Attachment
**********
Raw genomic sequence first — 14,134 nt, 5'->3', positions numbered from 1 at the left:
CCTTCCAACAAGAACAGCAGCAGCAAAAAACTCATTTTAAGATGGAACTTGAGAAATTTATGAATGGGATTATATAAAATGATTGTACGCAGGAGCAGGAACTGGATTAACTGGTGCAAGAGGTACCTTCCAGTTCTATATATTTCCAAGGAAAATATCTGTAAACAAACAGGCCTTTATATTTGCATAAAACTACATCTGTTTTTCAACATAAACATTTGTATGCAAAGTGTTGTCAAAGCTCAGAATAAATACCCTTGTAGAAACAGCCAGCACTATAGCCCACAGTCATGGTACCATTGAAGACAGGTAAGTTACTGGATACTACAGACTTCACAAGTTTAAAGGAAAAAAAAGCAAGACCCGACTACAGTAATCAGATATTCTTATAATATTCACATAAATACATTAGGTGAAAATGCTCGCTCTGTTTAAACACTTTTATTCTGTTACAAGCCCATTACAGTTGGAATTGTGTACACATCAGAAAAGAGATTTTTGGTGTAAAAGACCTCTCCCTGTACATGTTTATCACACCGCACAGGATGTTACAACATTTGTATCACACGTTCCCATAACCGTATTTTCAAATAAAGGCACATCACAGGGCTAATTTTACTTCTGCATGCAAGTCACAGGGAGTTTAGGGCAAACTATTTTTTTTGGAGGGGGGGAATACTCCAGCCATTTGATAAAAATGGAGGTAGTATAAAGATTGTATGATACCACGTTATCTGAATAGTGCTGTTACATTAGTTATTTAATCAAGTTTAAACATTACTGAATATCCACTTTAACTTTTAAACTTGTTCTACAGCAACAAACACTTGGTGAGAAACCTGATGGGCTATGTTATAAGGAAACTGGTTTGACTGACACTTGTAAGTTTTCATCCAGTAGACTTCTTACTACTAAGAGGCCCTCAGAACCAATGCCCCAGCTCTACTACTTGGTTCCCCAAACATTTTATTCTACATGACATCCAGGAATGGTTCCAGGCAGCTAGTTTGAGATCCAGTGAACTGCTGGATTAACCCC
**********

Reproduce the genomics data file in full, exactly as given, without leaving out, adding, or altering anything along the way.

Raw genomic sequence first — 14,134 nt, 5'->3', positions numbered from 1 at the left:
CCTTCCAACAAGAACAGCAGCAGCAAAAAACTCATTTTAAGATGGAACTTGAGAAATTTATGAATGGGATTATATAAAATGATTGTACGCAGGAGCAGGAACTGGATTAACTGGTGCAAGAGGTACCTTCCAGTTCTATATATTTCCAAGGAAAATATCTGTAAACAAACAGGCCTTTATATTTGCATAAAACTACATCTGTTTTTCAACATAAACATTTGTATGCAAAGTGTTGTCAAAGCTCAGAATAAATACCCTTGTAGAAACAGCCAGCACTATAGCCCACAGTCATGGTACCATTGAAGACAGGTAAGTTACTGGATACTACAGACTTCACAAGTTTAAAGGAAAAAAAAGCAAGACCCGACTACAGTAATCAGATATTCTTATAATATTCACATAAATACATTAGGTGAAAATGCTCGCTCTGTTTAAACACTTTTATTCTGTTACAAGCCCATTACAGTTGGAATTGTGTACACATCAGAAAAGAGATTTTTGGTGTAAAAGACCTCTCCCTGTACATGTTTATCACACCGCACAGGATGTTACAACATTTGTATCACACGTTCCCATAACCGTATTTTCAAATAAAGGCACATCACAGGGCTAATTTTACTTCTGCATGCAAGTCACAGGGAGTTTAGGGCAAACTATTTTTTTTGGAGGGGGGGAATACTCCAGCCATTTGATAAAAATGGAGGTAGTATAAAGATTGTATGATACCACGTTATCTGAATAGTGCTGTTACATTAGTTATTTAATCAAGTTTAAACATTACTGAATATCCACTTTAACTTTTAAACTTGTTCTACAGCAACAAACACTTGGTGAGAAACCTGATGGGCTATGTTATAAGGAAACTGGTTTGACTGACACTTGTAAGTTTTCATCCAGTAGACTTCTTACTACTAAGAGGCCCTCAGAACCAATGCCCCAGCTCTACTACTTGGTTCCCCAAACATTTTATTCTACATGACATCCAGGAATGGTTCCAGGCAGCTAGTTTGAGATCCAGTGAACTGCTGGATTAACCCC